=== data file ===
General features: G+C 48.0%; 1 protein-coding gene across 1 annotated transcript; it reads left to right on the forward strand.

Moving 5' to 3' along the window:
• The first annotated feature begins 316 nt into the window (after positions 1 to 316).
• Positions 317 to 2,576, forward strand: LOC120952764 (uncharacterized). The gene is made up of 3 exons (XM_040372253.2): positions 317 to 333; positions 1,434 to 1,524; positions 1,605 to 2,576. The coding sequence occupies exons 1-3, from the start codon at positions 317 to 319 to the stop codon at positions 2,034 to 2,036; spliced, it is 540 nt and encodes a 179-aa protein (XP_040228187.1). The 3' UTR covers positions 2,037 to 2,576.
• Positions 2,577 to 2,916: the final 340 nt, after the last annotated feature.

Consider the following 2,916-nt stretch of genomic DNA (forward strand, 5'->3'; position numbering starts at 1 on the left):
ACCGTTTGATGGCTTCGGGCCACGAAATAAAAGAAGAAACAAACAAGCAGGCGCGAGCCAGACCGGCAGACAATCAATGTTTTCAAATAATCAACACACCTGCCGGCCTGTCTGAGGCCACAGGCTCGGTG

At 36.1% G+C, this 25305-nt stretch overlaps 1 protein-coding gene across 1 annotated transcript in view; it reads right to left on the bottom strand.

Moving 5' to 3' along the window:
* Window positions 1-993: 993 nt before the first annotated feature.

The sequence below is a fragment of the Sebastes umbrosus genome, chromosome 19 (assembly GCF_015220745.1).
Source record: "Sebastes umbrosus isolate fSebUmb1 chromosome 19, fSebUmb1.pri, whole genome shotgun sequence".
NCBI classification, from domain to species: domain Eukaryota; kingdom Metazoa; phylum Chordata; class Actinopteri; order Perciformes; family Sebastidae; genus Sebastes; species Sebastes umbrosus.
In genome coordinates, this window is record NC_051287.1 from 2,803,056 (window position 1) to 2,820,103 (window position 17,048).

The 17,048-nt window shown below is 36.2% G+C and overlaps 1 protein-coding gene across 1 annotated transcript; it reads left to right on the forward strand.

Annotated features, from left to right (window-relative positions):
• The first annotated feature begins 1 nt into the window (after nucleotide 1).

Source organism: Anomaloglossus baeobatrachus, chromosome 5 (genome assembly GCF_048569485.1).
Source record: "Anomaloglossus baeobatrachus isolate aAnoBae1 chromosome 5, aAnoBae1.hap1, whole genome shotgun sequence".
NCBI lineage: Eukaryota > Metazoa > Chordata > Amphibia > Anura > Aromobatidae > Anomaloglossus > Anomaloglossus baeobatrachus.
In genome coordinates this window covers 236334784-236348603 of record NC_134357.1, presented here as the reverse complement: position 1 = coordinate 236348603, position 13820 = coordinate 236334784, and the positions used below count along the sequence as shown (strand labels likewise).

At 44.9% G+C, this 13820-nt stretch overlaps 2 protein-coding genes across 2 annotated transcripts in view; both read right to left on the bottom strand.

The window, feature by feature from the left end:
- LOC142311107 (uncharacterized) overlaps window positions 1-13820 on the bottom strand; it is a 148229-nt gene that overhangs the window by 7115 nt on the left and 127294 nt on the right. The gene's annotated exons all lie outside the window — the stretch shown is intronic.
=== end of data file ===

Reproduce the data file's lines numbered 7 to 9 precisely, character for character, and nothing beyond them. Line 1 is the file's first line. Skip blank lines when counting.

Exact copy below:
ACCGTTTGATGGCTTCGGGCCACGAAATAAAAGAAGAAACAAACAAGCAGGCGCGAGCCAGACCGGCAGACAATCAATGTTTTCAAATAATCAACACACCTGCCGGCCTGTCTGAGGCCACAGGCTCGGTG

At 36.1% G+C, this 25305-nt stretch overlaps 1 protein-coding gene across 1 annotated transcript in view; it reads right to left on the bottom strand.

Moving 5' to 3' along the window: